Over the years, fundraisers for the Cheyenne River Youth Project® in Eagle Butte, South Dakota, have taken many forms. One such fundraiser stands out.
For 13 years, FriendSwap in Washington, D.C., has played match-maker for hundreds upon hundreds of young professionals — and donated the proceeds to the 26-year-old youth project. This spring, 735 single Washingtonians attended the 13th annual FriendSwap party and raised close to $14,000 to support CRYP’s youth programming and services (pictured here: Spanish class at The Main, CRYP’s youth center for 4- to 12-year-olds).
FriendSwap was founded by attorney and Cheyenne River Sioux tribal member Heather Dawn Thompson in 2002. Today, it’s led by national best-selling author Kerry Reichs.
“We’re so excited that this partnership still works so well after all these years,” says Reichs, who has published several books and splits her time between Washington, D.C., and Los Angeles.
“I’m grateful and thrilled that Kerry has taken the helm,” Thompson says. “She’s taken FriendSwap to its most financially successful year yet!”
So, what is FriendSwap? Here’s how it works: FriendSwap pairs each participant with several proposed “matches.” Then, for a minimum $20 contribution, the “swappees” attend a grand party to meet those matches. Sound familiar? It might. FriendSwap was ahead of its time.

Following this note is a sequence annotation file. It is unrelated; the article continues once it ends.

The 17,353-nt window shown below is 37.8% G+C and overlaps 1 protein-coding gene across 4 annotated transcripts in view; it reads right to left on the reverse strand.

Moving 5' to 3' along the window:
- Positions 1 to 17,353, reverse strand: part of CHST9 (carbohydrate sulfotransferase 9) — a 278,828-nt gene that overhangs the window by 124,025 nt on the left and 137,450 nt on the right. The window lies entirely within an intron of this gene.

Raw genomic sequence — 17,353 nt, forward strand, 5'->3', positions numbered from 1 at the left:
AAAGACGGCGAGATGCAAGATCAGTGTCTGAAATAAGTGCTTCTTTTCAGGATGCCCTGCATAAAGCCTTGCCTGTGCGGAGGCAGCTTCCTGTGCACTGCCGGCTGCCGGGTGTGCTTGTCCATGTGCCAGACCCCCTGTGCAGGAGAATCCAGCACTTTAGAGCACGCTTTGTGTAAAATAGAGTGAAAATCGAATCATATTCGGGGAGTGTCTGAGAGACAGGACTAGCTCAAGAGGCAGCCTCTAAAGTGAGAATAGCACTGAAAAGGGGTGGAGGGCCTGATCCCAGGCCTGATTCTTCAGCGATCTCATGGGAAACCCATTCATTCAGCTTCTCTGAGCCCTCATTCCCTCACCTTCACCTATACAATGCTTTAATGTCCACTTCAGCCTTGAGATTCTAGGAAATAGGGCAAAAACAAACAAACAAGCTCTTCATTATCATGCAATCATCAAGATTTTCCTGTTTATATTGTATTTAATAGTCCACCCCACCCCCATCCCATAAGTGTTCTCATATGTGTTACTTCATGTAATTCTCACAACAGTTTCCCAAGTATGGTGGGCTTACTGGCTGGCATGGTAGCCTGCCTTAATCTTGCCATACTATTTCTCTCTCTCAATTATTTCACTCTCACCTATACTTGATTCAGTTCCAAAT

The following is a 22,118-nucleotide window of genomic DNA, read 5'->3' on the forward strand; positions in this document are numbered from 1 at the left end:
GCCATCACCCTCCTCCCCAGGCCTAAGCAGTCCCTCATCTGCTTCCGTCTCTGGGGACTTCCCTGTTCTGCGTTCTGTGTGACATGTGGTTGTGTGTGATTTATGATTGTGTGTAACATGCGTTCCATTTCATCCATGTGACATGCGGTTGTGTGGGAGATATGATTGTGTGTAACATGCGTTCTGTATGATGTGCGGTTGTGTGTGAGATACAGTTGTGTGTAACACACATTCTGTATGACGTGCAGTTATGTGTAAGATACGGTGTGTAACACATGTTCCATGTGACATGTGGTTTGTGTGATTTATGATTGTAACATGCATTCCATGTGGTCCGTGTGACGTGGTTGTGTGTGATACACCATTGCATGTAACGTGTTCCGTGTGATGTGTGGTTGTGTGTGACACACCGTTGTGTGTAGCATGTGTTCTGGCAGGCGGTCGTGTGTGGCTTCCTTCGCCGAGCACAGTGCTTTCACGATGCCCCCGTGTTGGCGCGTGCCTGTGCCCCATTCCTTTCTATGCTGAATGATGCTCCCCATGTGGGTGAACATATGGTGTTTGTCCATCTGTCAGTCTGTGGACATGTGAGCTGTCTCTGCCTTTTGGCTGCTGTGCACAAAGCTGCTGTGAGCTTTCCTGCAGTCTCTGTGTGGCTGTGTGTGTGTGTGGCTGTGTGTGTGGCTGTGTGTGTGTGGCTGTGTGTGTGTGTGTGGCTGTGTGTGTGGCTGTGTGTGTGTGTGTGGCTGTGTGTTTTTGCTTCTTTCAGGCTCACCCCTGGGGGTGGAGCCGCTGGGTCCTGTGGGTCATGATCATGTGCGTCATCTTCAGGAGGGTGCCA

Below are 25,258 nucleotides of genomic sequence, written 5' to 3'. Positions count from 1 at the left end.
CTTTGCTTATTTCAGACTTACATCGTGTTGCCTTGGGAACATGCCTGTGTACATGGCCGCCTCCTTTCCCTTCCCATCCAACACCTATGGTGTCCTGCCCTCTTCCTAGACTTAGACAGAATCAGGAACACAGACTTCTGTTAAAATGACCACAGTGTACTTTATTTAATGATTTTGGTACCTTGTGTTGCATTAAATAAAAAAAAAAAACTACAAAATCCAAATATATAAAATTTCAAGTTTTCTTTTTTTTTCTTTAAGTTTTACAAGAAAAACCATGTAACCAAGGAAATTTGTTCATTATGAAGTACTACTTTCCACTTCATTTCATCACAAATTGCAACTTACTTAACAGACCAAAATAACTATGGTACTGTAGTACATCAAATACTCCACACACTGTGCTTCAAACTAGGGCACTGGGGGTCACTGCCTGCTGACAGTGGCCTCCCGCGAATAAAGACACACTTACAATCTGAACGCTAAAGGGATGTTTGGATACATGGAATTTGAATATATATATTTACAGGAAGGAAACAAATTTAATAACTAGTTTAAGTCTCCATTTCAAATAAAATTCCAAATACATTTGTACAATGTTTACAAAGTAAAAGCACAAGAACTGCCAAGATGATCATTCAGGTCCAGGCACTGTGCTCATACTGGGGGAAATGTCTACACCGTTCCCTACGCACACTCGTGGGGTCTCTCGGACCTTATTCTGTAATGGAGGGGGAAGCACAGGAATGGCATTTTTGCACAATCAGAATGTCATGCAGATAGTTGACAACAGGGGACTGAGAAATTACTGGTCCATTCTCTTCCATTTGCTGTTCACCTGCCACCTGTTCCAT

“We created FriendSwap in the days before Match.com and the other dating sites became so popular,” Thompson recalls. “The concept was that we all have amazing single friends, and one of them might be perfect for the other!”
What makes FriendSwap different is hand selection. Each year, a board of more than 30 volunteer “Swappers” recruits eligible participants, encourages them to tell FriendSwap a little bit about themselves in an online database, then spends hours reviewing each profile and finding several good “swaps” for each swappee. Everyone is a friend or a friend-of-a-friend, mixing artists and musicians with journalists and White House and congressional staffers.
“We try to give each person four, five, six matches,” Thompson explains. “Then they meet each other at the party. It’s all a little tongue-in-cheek; we want people to have some fun with it.”
Volunteers work hard to keep expenses low for the FriendSwap party, which is always hosted by a downtown bar or restaurant whose owners are willing to provide the venue for free. Other than some routine website maintenance costs and operational expenses, the proceeds go to CRYP.
In the beginning, FriendSwap attracted 300 to 400 people per year. Now, according to Thompson, it routinely attracts 700 to 800 each year.
But that may change. Thompson and CRYP Executive Director Julie Garreau have discussed the use of some FriendSwap proceeds for event expansion. Key items would include an improved database and a website that can accommodate an increased number of participants and attract local D.C.-area sponsors.
“Right now, we’re limited in how much we can grow,” Thompson says. “We’d love to be able to attract more people, perhaps host a party several times per year and raise $20,000 or $30,000 to support the youth project.”
In addition to raising funds, the publicity around the annual FriendSwap party also raises awareness and helps educate young D.C. professionals about Indian Country. As a result of the party, nearly a dozen young policy-makers have traveled to the Cheyenne River Youth Project to learn more about Indian country and the issues facing native youth.